I would give this Tragedy of Shakespeare 7/10
Romeo and Juliet is perhaps the most well known and quoted work of Shakespeare. Almost everyone has heard of the story, but few have read it through. I found many misconceptions between the story I heard about and videos I watched compared to what I read. The main story line is simple. Two houses are at war the house of Capulet and the House of Montague. The book begins with a fight between the two houses and the Prince getting angry at both sides threatening any who would disrupt the towns peace. It then breaks away with Romeo who pretty much spends the entire book either in mourning or being love struck.
In the beginning Romeo is not infatuated with Juliet. In fact he has not even laid his eyes upon her. He is first sad that Rosaline will not be with him. Rosaline plays no major role within the story itself, but sets the tone of Romeos passion. He goes to a ball in the Capulets place and this is where he first meets Juliet. They instantly fall in love of course finding no one from either house who understands the passion between them and they are constantly told to look elsewhere for love.
In one of the fights between the houses Romeo ends up killing a member of Capulet and as punishment banished. He mourns and leaves saying over and over that death would be better than banishment. The friar works with Juliet in a plan avoid getting married to Paris a friend of the Capulet house. The plan is Juliet will take a potion that makes her look dead and Romeo will come and take her away. The friar and Juliet set the plan into motion, but are unable to get the message to Romeo that Juliet is only asleep and not really dead.
Romeo hears of the death and ends up coming back. He goes into the Capulet house where Paris is mourning for for Juliet. They fight and Romeo kills Paris then takes a poison that kills himself. Juliet awakes sees what has happened and kills herself to join Romeo.
I found the story line itself somewhat boring mainly since I knew it before reading it. I do not read Shakespeare for the story I read him for the use of language. It really does not matter what the story is if you are a lover of poetic language you will admire the way Shakespeare delivers his prose. My favorite example of this is probably the best known part of the play and is written as follows:
(Juliet steps out on the balcony and Romeo begins speaking)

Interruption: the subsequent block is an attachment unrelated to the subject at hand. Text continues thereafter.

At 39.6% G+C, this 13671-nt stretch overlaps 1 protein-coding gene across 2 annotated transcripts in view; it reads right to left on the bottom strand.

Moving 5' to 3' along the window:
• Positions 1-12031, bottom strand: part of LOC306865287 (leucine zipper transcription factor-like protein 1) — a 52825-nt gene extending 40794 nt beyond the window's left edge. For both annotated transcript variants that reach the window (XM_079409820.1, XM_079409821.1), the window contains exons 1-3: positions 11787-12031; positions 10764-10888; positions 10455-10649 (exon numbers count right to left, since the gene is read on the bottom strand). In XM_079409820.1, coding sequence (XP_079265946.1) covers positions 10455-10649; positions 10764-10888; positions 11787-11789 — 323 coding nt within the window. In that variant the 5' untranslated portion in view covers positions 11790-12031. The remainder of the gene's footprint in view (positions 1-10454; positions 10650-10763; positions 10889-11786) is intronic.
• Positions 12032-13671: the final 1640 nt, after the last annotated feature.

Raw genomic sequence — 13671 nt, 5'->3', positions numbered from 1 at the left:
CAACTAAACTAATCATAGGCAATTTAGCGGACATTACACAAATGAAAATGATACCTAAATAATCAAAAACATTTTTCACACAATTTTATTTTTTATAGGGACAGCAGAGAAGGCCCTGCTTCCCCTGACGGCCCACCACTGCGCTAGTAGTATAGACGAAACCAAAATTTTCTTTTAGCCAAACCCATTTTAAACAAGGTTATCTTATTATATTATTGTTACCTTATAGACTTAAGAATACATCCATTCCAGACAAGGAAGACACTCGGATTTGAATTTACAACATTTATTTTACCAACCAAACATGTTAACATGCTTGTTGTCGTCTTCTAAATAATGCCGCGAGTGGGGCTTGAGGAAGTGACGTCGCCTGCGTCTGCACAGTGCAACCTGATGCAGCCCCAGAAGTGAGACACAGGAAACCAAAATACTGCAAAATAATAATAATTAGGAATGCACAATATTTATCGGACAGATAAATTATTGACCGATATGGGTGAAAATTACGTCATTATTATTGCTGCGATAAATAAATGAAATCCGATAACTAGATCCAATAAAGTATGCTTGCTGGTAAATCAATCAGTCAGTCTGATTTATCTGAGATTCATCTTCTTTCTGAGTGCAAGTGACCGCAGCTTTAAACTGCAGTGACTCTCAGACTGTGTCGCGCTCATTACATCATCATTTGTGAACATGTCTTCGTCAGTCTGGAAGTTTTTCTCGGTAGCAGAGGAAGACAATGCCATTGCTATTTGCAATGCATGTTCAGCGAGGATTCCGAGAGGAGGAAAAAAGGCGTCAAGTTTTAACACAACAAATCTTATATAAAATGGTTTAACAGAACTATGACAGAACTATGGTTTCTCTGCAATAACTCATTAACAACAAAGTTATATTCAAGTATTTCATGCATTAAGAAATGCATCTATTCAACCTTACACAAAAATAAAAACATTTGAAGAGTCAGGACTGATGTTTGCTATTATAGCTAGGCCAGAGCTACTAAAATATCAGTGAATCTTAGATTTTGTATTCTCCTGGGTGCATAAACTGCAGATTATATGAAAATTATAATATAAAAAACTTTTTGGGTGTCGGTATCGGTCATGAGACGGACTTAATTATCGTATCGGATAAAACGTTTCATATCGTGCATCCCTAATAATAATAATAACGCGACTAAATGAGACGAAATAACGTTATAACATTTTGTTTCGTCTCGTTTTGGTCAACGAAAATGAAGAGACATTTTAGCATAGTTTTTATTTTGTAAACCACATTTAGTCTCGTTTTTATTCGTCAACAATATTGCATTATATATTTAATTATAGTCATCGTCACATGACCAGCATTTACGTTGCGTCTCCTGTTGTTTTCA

"But soft! What light through yonder window breaks?
It is the East, and Juliet is the sun!
Arise, fair sun and kill the envious moon,
Who is already sick and pale with grief
That thou her maid art far more fair than she.
Be not her maid, since she is envious;
Her vestal livery is but sick and green,
And none but fools do wear it; cast it off.
It is my lady; O, it is my love!
O that she knew she were!"
Written by Shakespeare
This short quote when Romeo stands below and attempts to Woo Juliet is one of many amazing uses of language and poetics. With language such as this the story will play little since the language is so incredibly strong. Another part of Shakespeare which I absolutely adore is the dynamic characters. Within Romeo and Juliet my absolute favorite is the Drama Queen Mercutio. In this quote from Mercutio he is literally talking about how little the subject matters on which he is speaking. Placing drama where none belongs and making it worthwhile is a skill few have the master of course being Shakespeare:
"True, I talk of dreams;
Which are the children of an idle brain,
Begot of nothing but vain fantasy;
Which is as thin of substance as the air,
And more inconstant than the wind, who woos
Even now the frozen bosom of the North,..."
This is what Mercutio began saying after Romeo told him what they were talking about did not matter. He goes on for a full page of how little meaning it had blowing the conversation way out of portion. Before I close I would like to say that even though the way Shakespeare displayed content was amazing it certainly is not the best work of his which I have read. The characters within this Tragedy were no quite believable. I know he loves to make insane characters, but in this piece he went a little too far. The reason for this was to prove a point that love is the most important thing that has ever been on this earth, but the way given goes a little overboard.
I hope you enjoyed this review and even though I am not sure I think my next analysis will probably be Herman Melville "Moby-Dick" or Dean Koontz "Lightning". Thanks for reading.